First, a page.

Feb. 3 (Bloomberg) -- Four Ugandan banks cut their lending rates by as much as three percentage points after the central bank eased monetary policy and shop-owners in the capital, Kampala, went on strike to protest rising loan repayments.
Development Finance Co. of Uganda and Stanbic Bank Uganda Ltd. lowered their rates to 25.5 percent from 28.5 percent, while Standard Chartered Bank Uganda Ltd. and Barclays Bank of Uganda Ltd. dropped them one percentage point to 27.5 percent, according to statements published by the banks in the New Vision and Daily Monitor newspapers today.
Uganda’s central bank reduced its key interest rate to 22 percent from 23 percent on Feb. 1, citing slower inflation.
Shop owners in Kampala closed for several days last month to protest soaring commercial bank rates of as high as 35 percent, ending their strike after President Yoweri Museveni asked Central Bank Governor Emmanuel Tumusiime-Mutebile to consider their demands. The Bank of Uganda has room to ease monetary policy further as it forecasts inflation will slow to below 10 percent by the end of the year from 25.7 percent in January, Tumusiime-Mutebile said.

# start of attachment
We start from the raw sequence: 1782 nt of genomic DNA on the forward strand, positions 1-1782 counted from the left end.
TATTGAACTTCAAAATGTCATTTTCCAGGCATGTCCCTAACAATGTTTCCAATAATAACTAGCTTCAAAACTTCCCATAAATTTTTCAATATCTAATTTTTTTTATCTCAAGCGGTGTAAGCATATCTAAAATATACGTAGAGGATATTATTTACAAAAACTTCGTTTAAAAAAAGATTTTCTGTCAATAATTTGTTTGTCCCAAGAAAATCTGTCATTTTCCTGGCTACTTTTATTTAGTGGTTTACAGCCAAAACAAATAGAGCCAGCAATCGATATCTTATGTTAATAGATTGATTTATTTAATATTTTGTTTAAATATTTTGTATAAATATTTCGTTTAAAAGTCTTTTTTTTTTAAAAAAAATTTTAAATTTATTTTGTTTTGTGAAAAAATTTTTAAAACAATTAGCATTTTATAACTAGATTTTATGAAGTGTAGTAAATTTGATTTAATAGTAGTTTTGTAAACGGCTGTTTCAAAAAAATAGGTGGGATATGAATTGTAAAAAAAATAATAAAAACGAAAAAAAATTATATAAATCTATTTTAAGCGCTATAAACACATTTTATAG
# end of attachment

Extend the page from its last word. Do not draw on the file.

Pressure from the shop-owners “may have played a part” the bank’s decision, Lawrence Bategeka, the acting principal research fellow at the Economic Policy Research Center, said by phone from Kampala. “I believe the time wasn’t right for lowering the rate as the inflation rate is still high.”
Food prices, which account for 27 percent of the consumer index, are likely to rise as supplies dwindle, Bategeka said.
The central bank may reduce inflation, which was 25.7 percent last month, below 10 percent by the end of this year and aims to stabilize it at 5 percent in the “medium term,” Tumusiime-Mutebile said.
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